More illegal traps – another grouse moor. Whose side are you on?


Another month, another illegal trap, another driven grouse moor in another National Park.

This trap, in fact these traps, found in the open by two walkers, were more easily located because they contained a severely injured Common Gull whose injuries were so bad that it was euthanised. The story is well told by our older brother blog at Raptor Persecution UK.

It’s ‘just a gull’ that died after hours of pain, and whose death led to the starvation of its chicks it seems; and it’s just one incident and nobody approves of it, we will, no doubt, be told.

But it’s another example of criminality on the grouse moors and those incidents that come to light are not the tip of the iceberg, they are the tip of the tip of the iceberg.  Driven grouse shooting depends on wildlife crime to rid the hills of predators, legally and illegally, and the collatoral damage to wildlife is just the price that we all pay for the pointless hobby of the few.  The public is fed up with wildlife crime emanating from grouse moors and in droves is signing this e-petition for the future of driven grouse shooting to be debated in the UK parliament.

Invercauld Estate, on which this incident appears to have taken place, must be mystified by how an illegally set trap appeared on its land so far out of the way from easy public access.  The Cairngorms National Park must be similarly mystified as well, although is probably getting tired of having to say how mystified they are by wildlife crime in their National Park.  No doubt the  Scottish Land and Estates will be mystified. I expect the Game and Wildlife lot will be saddened, cross and mystified too.  If anyone can help dispel the mystery then the place to phone is Police Scotland by dialling 101.

It’s all so mysterious…

Invercauld is the estate of Clan Farqharson. The Farqharsons are related to the van Cutsem family who were unlucky enough to experience a problem with illegal traps on their own grouse moor in Yorkshire earlier this year (see here and here). Lucy van Cutsem is photographed here with the former stalker from Invercauld, Peter Fraser, who was named as one of Prince Charles’s countryside heroes in Country Life in 2013, and who moved next door to become a ghillie on the royal estate at Birkhall (once owned by the Farqharsons).  It’s a terribly small world isn’t it?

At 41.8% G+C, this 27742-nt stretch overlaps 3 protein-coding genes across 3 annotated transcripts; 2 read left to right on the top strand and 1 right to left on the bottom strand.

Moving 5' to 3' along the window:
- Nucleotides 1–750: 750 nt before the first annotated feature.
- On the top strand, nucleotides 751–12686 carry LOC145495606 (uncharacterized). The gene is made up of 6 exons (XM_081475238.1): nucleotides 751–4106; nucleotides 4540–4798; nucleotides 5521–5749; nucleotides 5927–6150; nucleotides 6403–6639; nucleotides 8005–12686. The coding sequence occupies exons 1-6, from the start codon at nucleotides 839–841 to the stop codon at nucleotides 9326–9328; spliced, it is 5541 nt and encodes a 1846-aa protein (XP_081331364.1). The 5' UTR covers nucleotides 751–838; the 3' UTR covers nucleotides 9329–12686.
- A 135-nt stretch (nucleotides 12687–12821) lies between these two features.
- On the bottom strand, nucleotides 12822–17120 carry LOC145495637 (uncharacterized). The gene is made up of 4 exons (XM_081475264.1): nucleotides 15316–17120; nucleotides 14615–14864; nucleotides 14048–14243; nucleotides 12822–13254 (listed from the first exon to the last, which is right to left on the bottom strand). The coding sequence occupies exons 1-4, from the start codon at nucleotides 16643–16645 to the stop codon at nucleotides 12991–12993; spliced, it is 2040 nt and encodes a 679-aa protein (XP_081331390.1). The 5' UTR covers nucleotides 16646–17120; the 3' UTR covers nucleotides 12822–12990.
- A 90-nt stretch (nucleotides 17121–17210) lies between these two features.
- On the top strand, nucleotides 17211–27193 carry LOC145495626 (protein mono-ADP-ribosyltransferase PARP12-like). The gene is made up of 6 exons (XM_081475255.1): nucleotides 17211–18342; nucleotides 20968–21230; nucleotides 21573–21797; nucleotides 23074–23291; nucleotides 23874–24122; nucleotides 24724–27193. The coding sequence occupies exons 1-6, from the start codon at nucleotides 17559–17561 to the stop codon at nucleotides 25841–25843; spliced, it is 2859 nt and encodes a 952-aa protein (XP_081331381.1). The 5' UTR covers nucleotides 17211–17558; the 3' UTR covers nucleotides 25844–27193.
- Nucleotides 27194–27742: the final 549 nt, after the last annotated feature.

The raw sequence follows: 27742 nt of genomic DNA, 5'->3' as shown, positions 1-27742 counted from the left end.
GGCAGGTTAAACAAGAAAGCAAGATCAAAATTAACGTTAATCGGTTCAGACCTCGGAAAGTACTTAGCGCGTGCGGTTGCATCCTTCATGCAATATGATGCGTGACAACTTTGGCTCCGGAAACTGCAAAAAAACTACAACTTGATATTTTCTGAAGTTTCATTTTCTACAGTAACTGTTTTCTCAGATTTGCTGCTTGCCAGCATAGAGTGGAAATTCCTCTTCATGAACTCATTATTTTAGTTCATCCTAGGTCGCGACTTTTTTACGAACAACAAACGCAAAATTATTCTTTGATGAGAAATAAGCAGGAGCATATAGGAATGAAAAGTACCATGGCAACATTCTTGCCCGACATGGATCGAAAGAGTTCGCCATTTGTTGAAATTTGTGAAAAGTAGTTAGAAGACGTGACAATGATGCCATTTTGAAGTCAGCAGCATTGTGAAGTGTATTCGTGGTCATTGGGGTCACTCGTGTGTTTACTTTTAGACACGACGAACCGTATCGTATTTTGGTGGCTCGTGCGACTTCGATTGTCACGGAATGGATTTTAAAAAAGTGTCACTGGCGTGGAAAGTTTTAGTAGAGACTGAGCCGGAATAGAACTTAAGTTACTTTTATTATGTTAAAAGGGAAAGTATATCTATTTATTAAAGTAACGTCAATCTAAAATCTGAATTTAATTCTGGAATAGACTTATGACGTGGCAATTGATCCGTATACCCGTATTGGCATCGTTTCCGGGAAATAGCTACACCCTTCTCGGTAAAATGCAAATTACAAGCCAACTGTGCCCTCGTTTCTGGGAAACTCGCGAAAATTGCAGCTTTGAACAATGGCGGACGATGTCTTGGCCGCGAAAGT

You’d have to say that the royals have their holiday home at Balmoral in rather a rough area.  Illegal traps being found on their neighbour’s place at Invercauld, an almost complete lack of Hen Harriers nesting in the general area, hardly any Peregrines to be found, just around the corner from the Angus Glens where eagles die and in a National Park famed for dead raptors and culls of Mountain Hares.  That’s a lot of killing going on and most of it is illegal and all of it is unacceptable. As I say, it seems a rough area to me.

Prince William speaks out on foreign wildlife crime, and good for him for doing that, but is silent about that which appears to be happening in his family’s local neighbourhood around Balmoral. Surely it is time for the Royal Family to speak out against wildlife crime at home?


Whilst animals continue to be killed by criminals, whilst whole species are poached to extinction, we will join together to ask one simple question: Whose side are you on?‘ – Prince William

Good question! Whose side are you on, Prince William?

Please sign the e-petition to ban driven grouse shooting and help animals being killed by criminals.





9 Replies to “More illegal traps – another grouse moor. Whose side are you on?”

  1. Ah..Peter Fraser another ‘much respected’ member of the keepering fraternity we know is much respected because they keep telling us that. Respect is a big thing to them. Have to admit though it’s only their due when they know that while one species of predatory animal is noble another two ‘kill for the sake of it’ – wow these keepers have an understanding of wildlife that us miserable townies will never know including the ability to read their minds. However, for a head stalker he doesn’t seem to have much of an idea of what’s good for red deer (pasted from the Cairngorm Campaign misinformation leaflet)

    Red Deer Welfare and the Cover of Forests P&J 20 Dec 2010
    Mr Peter Fraser, a head stalker on Invercauld Estate, asserted red deer were
    better off on the open hill than in woodland because the tree canopy obscures
    sunlight and hence there is no ground vegetation and because wind, failing to
    penetrate woodlands, causes deeper snowlie within, making grazing difficult.
    The Campaign pointed out that both assertions are wrong. Although dense
    spruce plantations shade out ground vegetation, both Scots pine and
    deciduous woodland like birchwoods have abundant ground vegetation. Also,